Artist Milica Mijajlović makes the same comparison. “The advent of photography brought up the question of whether painting made sense given that everything could be recorded with a camera. Nevertheless, painting still exists since in this case the process itself has primacy over the result, along with the authenticity that the process brings. Photography is a medium and an art in itself – sometimes autonomous and often in the service of painting, sculpture, etc.”
I believe the same will happen with the use of artificial intelligence in the process of creation. AI art will emerge as a separate field, but certain AI methods will be also merged with other, more traditional forms of expression for the purpose of creativity.
Milica Mijajlović, artist
Yet, it is likely that the impact of photography on portrait painters’ work was significant. Prior to the invention of the camera, a portrait artist’s painting of you was the only means to capture your image. The simplicity and accuracy of making a portrait this way swiftly replaced painting as the preferred technique after photography entered the picture. In the same way that portrait painters were replaced by photography, it’s possible that AI-generated art will displace certain contemporary artists.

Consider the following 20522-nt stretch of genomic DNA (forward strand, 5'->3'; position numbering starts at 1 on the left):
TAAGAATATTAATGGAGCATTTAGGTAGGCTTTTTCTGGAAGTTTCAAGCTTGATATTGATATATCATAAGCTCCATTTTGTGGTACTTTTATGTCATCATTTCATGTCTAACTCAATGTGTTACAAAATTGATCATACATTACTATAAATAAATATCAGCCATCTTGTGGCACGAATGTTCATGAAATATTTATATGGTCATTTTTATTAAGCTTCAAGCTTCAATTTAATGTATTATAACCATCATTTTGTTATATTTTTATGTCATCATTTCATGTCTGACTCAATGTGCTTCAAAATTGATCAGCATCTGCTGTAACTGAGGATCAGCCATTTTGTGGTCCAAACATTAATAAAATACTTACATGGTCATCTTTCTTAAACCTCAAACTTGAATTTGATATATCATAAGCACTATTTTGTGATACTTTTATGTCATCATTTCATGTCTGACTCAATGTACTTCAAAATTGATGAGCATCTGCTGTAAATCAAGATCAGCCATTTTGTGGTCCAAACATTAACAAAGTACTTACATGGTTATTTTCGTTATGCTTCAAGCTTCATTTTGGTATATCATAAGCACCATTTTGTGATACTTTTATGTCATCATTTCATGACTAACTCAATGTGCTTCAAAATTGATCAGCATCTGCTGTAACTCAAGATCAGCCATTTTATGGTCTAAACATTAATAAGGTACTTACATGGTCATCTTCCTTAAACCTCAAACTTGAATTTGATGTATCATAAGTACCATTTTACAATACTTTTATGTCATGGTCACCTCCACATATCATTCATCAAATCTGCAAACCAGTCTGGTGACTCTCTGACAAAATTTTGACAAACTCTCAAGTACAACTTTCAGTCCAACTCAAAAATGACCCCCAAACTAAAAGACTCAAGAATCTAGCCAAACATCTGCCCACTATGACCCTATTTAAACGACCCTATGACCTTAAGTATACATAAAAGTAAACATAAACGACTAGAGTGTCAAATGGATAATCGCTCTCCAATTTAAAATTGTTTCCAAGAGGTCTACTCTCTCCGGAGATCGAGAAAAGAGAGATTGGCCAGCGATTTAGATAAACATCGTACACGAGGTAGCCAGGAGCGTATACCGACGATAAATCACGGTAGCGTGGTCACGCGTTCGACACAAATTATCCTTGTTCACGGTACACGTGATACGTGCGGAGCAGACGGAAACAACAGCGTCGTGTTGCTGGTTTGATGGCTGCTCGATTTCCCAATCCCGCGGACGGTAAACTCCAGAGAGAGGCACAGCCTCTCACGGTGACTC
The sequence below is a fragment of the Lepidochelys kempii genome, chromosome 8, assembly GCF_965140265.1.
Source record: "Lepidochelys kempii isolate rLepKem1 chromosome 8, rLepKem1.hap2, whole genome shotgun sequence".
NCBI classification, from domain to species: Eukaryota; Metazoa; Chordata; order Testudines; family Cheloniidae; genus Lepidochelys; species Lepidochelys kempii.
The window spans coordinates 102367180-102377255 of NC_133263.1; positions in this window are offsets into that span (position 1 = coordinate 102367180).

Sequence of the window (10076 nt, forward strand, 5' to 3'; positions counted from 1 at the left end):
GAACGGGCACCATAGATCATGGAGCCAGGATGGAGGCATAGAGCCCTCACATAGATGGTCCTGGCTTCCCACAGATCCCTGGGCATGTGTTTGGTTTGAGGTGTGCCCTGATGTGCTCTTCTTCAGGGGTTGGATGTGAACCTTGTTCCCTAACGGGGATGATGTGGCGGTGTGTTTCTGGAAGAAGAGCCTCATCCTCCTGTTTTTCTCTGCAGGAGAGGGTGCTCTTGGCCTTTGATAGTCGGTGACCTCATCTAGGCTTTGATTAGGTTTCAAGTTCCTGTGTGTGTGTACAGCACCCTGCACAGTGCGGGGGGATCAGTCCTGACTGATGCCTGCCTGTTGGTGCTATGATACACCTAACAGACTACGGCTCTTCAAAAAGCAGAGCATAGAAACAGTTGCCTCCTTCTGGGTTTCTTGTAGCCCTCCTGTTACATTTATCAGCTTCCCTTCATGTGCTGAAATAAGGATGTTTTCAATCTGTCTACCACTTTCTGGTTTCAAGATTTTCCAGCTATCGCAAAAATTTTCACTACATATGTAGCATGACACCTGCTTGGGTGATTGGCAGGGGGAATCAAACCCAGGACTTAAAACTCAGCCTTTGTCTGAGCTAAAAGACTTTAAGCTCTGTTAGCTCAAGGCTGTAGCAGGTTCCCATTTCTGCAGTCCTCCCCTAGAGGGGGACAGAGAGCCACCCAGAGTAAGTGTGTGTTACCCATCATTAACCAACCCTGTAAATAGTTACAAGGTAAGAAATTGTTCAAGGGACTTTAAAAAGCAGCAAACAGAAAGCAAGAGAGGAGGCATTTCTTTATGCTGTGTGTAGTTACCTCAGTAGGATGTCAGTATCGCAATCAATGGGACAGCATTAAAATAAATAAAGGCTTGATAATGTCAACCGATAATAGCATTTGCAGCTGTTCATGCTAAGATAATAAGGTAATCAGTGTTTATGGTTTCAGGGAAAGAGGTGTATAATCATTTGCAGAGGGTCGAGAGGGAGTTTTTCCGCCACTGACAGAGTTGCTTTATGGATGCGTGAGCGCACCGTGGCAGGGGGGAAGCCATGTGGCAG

However, it’s worth highlighting that it is highly improbable people will quit making art simply because a piece of technology can produce AI-generated works of art. AI might change how modern artists work, and the creative industry might incorporate technology into its operations, but human-made art will still exist. Therefore, artificial intelligence needn’t be your foe but your friend.
AI as a work buddy
AI will soon become widely used. Thus, it is better to be ready for anything that can happen and be able to adapt. The biggest threat posed by AI to designers and illustrators is that non-artists will start using AI-generated images instead of hiring real artists.
Currently, people are just playing around with Dall-E and Midjourney, creating their own works of art. But what if these services began to be utilized by editors of newspapers, journals, and websites instead of hiring professional artists? From a business standpoint, this will be significantly more affordable and cost-effective. However, it may lead to many illustrators and designers losing their jobs.
This, by no means implies that you should start panicking. Instead of regarding AI as a threat, consider turning it into your best buddy. Artificial Intelligence has great potential, so let it be a handy tool in your creative process.
How to make the most of AI
Let’s be honest: there is more to design and illustration than generating images according to different prompts. Someone who has received training in the creative fields will almost always be better at making the creative decisions involved in the design process than people playing around with Dall-E or Midjourney.